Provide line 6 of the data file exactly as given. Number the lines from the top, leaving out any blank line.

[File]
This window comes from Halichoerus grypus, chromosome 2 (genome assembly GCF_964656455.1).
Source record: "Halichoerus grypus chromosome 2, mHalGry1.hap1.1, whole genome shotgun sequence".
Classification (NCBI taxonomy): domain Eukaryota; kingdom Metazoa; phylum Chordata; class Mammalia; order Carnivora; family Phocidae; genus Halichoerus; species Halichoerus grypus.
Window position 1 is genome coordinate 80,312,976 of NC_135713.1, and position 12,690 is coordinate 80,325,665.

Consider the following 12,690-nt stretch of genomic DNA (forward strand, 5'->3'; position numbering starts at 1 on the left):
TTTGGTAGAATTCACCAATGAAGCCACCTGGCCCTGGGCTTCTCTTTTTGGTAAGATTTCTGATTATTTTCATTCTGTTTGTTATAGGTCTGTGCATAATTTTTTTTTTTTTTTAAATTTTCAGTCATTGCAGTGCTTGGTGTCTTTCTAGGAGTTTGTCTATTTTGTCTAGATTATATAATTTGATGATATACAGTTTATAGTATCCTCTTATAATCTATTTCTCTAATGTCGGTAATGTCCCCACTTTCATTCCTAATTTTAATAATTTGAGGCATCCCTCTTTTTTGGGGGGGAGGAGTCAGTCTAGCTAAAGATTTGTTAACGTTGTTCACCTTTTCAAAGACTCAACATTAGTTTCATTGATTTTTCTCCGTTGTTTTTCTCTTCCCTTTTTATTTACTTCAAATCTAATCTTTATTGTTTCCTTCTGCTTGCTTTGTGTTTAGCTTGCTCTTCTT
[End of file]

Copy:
TTTGGTAGAATTCACCAATGAAGCCACCTGGCCCTGGGCTTCTCTTTTTGGTAAGATTTCTGATTATTTTCATTCTGTTTGTTATAGGTCTGTGCATAATTTTTTTTTTTTTTTAAATTTTCAGTCATTGCAGTGCTTGGTGTCTTTCTAGGAGTTTGTCTATTTTGTCTAGATTATATAATTTGATGATATACAGTTTATAGTATCCTCTTATAATCTATTTCTCTAATGTCGGTAATGTCCCCACTTTCATTCCTAATTTTAATAATTTGAGGCATCCCTCTTTTTTGGGGGGGAGGAGTCAGTCTAGCTAAAGATTTGTTAACGTTGTTCACCTTTTCAAAGACTCAACATTAGTTTCATTGATTTTTCTCCGTTGTTTTTCTCTTCCCTTTTTATTTACTTCAAATCTAATCTTTATTGTTTCCTTCTGCTTGCTTTGTGTTTAGCTTGCTCTTCTT